For the third year in a row, the Knight Foundation has conducted a survey of the top 55 charitable foundations with the intent of measuring the diversity of those managing the assets. Of the 50 eligible to be measured, (five do not have funds under active management or engage in other approaches which don’t meet study criteria), 15 declined to provide a response to the survey.
Knight Foundation was disappointed in the lack of transparency. I had written about the problem of donor advised funds essentially sequestering charitable gifts with no obligation to to distribute them. Some of those on Knight Foundation’s list of non-responders are set up in this or similar arrangement.
Knight Foundation had examined their own practices about 12 years ago and appalled by what they found, set out to diversify the companies that handled their investments. Reading the report, you may be disappointed to learn that 81.9% of the top 50 charitable foundations funds are invested with firms primarily owned by white men. However, at 18.1% charitable foundations are veritable role models in the investment world at large where the industry average is 1.4% invested with diverse owned firms.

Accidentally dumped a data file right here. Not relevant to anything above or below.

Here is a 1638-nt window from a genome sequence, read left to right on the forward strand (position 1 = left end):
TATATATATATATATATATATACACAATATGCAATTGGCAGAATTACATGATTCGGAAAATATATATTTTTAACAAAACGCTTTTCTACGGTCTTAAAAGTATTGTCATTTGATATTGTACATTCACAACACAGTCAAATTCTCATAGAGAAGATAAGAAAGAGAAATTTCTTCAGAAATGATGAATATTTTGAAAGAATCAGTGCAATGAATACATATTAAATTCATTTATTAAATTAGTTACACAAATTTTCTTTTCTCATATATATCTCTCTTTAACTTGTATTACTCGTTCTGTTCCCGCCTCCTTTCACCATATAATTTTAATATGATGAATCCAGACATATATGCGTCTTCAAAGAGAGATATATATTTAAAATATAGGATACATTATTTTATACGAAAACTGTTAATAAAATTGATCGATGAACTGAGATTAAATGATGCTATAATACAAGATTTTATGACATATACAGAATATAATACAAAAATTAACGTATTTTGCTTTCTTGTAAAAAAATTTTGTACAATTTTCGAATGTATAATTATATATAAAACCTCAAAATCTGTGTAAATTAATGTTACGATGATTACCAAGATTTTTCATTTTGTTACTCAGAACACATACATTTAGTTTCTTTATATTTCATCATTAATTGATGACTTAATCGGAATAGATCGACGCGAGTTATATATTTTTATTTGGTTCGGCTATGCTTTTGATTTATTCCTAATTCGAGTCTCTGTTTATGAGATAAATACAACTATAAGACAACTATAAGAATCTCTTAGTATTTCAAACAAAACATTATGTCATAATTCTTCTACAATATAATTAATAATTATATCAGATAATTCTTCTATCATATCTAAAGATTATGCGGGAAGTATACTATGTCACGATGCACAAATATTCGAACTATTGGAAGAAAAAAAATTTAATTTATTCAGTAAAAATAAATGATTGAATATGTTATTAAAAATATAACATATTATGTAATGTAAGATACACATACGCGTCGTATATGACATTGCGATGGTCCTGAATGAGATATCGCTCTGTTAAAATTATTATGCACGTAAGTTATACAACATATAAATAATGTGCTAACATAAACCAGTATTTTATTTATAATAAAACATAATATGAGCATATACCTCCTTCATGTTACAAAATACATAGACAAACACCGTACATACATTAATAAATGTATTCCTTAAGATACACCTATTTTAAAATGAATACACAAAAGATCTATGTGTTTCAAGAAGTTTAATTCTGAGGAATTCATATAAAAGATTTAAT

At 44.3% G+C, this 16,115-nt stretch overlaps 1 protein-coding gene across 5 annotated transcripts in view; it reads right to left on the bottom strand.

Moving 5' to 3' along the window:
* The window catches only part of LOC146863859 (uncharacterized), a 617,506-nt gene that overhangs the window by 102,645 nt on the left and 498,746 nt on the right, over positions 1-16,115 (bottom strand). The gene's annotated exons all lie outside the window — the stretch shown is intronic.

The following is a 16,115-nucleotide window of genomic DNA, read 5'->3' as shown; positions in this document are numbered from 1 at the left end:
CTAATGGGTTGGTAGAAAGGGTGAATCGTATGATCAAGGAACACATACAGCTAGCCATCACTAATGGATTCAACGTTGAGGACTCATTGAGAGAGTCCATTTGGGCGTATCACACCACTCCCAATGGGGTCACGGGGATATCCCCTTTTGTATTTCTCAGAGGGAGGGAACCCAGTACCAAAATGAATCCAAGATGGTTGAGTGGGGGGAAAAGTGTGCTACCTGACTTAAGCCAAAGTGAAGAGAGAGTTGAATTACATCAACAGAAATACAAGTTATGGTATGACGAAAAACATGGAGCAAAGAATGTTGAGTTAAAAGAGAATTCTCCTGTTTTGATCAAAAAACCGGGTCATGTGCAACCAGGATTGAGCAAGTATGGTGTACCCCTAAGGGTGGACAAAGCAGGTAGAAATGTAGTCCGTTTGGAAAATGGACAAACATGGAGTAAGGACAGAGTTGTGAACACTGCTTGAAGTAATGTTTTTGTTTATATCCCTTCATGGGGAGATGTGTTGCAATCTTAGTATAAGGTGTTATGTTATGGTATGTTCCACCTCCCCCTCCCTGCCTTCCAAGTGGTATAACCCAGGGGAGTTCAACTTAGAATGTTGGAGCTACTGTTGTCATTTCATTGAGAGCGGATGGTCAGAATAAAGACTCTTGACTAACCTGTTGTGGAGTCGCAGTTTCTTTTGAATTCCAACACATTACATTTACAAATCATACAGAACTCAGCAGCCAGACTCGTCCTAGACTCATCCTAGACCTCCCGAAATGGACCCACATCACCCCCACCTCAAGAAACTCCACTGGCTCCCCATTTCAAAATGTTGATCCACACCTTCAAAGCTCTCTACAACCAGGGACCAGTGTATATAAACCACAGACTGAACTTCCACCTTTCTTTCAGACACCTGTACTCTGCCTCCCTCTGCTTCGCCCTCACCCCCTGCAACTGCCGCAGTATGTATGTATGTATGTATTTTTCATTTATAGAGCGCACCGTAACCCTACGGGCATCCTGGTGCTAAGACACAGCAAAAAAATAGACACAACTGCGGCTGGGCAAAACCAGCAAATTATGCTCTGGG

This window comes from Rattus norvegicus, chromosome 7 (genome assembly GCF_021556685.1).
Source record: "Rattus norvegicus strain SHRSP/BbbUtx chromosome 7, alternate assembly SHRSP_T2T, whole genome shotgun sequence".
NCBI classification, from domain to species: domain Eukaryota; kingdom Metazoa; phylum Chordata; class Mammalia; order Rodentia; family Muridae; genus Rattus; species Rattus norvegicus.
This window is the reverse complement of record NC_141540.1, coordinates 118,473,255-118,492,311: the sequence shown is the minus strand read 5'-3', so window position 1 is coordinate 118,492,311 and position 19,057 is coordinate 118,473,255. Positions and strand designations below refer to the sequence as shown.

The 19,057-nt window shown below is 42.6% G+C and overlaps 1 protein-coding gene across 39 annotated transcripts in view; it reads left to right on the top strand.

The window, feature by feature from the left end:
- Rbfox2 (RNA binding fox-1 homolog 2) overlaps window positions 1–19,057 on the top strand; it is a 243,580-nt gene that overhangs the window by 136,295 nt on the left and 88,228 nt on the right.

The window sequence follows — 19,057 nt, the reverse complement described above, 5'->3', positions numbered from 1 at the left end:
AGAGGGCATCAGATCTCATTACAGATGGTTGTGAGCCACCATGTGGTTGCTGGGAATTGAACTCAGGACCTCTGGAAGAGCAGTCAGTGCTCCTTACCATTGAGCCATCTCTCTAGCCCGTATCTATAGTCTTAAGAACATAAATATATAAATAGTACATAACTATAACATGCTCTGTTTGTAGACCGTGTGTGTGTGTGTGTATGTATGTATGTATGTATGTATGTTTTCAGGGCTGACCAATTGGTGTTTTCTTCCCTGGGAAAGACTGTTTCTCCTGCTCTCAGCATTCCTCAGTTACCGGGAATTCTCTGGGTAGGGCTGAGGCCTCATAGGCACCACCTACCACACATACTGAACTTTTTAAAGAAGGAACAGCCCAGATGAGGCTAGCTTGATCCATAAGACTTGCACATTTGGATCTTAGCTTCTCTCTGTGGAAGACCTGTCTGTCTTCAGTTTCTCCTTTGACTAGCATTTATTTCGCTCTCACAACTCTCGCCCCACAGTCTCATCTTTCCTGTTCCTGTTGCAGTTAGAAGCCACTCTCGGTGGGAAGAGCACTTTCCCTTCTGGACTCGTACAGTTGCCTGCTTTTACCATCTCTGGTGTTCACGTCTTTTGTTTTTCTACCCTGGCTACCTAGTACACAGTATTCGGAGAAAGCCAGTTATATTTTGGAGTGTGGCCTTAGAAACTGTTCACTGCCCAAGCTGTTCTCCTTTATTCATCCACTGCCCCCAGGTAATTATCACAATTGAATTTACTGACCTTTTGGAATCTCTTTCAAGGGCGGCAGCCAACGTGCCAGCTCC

Knight Foundation isn’t simply pursuing this policy to provide a fairer distribution of assets under management to diverse owned firms. They have seen that diverse owned firms engage in more diverse investment strategies avoiding “group think” approaches which may result in unhealthy concentrations of assets in problematic companies and industries, but this investment approach by diverse owned firms is no more risky than non-diverse owned ones.
That study, and the two in the series that proceeded it, found no statistically significant difference in risk- adjusted returns between diverse-owned and non-diverse-owned asset management firms. Put another way, despite no performance advantage, firms primarily owned by white men manage 98.6% of the over $80 trillion under management in the United States. And that $80 trillion represents more than three times the entire GDP of the United States.